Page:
Introduction: Nietzsche and Christianity

Nietzsche's philosophy can be seen as the end of an understanding, or the end of an era. His philosophy raises several questions about Christianity and what it means to be human. Is the only way that humankind can survive, post Nietzsche, to become God ourselves? Can we not survive without becoming Ubermensches? The death of God as announced by Nietzsche was certainly a turning point in Christianity.

In this article, I am going to demonstrate how, through several of Nietzsche's concepts, we are to become earthly Gods ourselves since our heavenly, Christian God no longer exists. I want to emphasize here that these are Nietzsche's views, and not my own. 

Nietzsche's four main ideas are: The will to power, the eternal recurrence, the death of God and the Ubermensch. He demonstrates these ideas through several texts, including The Gay Science, Ecce Homo, Thus Spake Zarathrustra and The Genealogy of Morals.

The Death of God

What is this statement that Nietzsche put forward that 'God is Dead'?  The idea was first announced in the Gay Science through the persona of the madman. "Where is God?" the madman shout to a crowd of believers. To 'the madman' it is the crowd who are all mad, because God is Dead, and we have killed him.

This is a difficult idea for us to grasp. God is dead in the spiritual sense, not a physical sense. It is not that there was a God and is no longer - it is the idea of God that is dead. What Nietzsche meant was that humankind no longer believes in God. Westerners have destroyed their faith in God through secularization, and therefore have effectively killed him.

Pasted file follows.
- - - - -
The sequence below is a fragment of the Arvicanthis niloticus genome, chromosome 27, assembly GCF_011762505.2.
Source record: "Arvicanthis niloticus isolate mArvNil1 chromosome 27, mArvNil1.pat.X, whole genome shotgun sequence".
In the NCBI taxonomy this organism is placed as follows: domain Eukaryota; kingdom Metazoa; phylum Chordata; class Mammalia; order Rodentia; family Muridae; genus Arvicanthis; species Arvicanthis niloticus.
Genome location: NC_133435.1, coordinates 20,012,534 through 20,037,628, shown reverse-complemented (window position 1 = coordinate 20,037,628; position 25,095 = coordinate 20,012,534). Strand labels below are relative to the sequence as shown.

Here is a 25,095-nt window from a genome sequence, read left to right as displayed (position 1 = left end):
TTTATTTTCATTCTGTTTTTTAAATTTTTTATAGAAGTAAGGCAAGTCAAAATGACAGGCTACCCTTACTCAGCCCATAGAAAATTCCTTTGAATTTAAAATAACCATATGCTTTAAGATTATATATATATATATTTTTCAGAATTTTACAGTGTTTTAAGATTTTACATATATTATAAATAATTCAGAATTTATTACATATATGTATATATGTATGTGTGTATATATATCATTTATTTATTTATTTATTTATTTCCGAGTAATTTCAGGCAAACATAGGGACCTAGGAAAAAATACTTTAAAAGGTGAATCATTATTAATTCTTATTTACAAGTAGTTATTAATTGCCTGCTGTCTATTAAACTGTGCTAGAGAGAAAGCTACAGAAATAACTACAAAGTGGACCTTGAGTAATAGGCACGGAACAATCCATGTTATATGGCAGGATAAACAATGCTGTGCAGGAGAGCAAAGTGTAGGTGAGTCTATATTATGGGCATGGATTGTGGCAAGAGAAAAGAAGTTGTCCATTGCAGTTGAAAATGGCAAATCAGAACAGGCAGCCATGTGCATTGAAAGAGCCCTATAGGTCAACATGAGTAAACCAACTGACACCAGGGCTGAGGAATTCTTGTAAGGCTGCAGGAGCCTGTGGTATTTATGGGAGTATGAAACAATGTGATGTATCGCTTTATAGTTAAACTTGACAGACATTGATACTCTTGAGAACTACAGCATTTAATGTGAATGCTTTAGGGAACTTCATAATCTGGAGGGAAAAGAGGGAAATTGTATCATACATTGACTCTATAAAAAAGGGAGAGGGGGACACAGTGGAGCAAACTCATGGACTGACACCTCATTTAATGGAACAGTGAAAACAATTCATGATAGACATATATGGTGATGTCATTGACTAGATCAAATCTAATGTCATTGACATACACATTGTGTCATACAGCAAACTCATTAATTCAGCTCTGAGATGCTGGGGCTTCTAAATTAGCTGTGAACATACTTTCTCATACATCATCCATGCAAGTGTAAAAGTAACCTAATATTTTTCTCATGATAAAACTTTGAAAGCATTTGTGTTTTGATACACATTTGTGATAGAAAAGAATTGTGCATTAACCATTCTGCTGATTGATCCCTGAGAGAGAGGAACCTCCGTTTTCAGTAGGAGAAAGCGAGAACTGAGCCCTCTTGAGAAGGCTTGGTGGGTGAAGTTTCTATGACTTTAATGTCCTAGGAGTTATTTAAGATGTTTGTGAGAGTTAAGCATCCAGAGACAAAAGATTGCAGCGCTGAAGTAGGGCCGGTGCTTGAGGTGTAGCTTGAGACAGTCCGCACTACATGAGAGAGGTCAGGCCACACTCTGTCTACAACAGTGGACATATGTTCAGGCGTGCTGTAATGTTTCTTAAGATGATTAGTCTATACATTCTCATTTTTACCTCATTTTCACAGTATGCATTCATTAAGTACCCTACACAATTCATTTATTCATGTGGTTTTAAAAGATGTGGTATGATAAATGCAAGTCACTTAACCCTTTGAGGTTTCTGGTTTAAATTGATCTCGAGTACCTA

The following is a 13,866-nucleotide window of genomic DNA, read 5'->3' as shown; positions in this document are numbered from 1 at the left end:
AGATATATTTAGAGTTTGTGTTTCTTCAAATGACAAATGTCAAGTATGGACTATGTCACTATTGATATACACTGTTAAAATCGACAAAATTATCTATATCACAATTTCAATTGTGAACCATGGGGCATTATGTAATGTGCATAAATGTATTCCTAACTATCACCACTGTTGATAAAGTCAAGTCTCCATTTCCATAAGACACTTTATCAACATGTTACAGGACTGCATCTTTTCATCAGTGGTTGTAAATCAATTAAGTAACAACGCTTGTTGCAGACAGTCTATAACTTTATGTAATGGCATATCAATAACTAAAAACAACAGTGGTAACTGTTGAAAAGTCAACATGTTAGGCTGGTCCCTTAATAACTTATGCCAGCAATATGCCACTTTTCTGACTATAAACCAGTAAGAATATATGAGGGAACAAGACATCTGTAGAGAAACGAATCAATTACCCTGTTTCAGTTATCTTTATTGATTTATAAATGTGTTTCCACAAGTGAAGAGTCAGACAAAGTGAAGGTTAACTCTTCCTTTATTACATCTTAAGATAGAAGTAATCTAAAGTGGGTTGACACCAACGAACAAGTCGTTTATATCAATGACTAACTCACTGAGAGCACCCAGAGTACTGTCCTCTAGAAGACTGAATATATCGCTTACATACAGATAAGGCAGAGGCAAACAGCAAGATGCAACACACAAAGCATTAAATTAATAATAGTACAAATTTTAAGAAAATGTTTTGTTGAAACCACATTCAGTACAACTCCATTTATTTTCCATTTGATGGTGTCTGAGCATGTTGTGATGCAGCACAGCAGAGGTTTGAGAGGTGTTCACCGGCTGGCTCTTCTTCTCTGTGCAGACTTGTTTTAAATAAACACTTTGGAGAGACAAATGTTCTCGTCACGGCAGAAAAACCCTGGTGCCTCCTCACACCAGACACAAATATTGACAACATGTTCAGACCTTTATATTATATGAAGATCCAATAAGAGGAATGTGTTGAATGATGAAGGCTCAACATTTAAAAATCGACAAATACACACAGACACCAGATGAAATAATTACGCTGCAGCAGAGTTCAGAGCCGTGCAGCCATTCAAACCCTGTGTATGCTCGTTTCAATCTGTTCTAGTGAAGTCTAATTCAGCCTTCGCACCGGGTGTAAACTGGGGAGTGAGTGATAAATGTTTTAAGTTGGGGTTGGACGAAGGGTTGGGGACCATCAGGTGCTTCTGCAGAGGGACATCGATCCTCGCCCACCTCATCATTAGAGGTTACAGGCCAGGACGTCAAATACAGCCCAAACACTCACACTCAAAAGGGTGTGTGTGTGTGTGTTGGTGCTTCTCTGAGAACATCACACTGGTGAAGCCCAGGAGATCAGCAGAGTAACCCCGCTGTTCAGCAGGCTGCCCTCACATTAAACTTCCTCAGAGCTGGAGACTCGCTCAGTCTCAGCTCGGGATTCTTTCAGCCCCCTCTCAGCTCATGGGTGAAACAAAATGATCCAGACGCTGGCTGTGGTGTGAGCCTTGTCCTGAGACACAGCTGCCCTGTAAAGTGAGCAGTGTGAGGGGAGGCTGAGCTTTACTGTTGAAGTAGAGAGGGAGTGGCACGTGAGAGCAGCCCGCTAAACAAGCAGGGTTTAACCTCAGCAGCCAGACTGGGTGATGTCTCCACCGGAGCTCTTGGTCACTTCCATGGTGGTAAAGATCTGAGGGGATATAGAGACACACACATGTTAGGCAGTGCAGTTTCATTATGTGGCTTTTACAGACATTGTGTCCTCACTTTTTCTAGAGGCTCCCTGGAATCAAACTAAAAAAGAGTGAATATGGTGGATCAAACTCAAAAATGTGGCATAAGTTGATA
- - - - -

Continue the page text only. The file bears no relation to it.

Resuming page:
Nietzsche's Ethical Concern

Do we Descend into Nihilism?

Nietzsche's next concern is ethical. He recognizes that many morals and rules within society are Christian. He realizes that a society needs morals and values in which to live. If God is dead, so are society's moral values. What would happen next would be the descent into nihilism - the void of blackness in which all values are valueless. If God is dead, then the Saint in Thus Spoke Zarathustra would lead a lonely, decadent life. The traditional moral values will become obselete with their knowledge that their grounds, God, is non-existent.

The Master Morality

So, Nietzsche attempts to provide a new foundation. He provides a re-evaluation of all values. Nietzsche said that we need in its place a morality of strength or power. He distinguished between the slave and master morality. In place of the slave morality of Christianity, he proposed a master morality - one of strength and dominance. Mankind, said Nietzsche, needs the will to power.

Eternal Recurrence

Nietzsche's universal view is one of eternal recurrence - your life happens again and again eternally. This is why we must lead our lives the way want want to lead them, not how we 'ought' to. We must overcome everything that is decadent. Through liebensphilosophy (life philosophy), Nietzsche is telling us to lead our lives not with regret, but strive to overcome the eternal recurrence. 

The Ubermensch

He who uses the will power to rise above the eternal recurrence shall be thee Ubermensch.  This is the overman, the ultimate human being. There is a sense of the Ubermensch throughout Ecce Homo. He is a powerful man who refuses to submit to the standards and values of others, especially God. He is the man who creates his own values.

This is what Nietzsche wants us to be. Consider a world full of Nietzsche's Ubermensches - no longer human, but super-human. They have their own values - the will to power. It therefore becomes clear that, according to Nietzsche's assertion that God is dead, we now have to become Gods ourselves.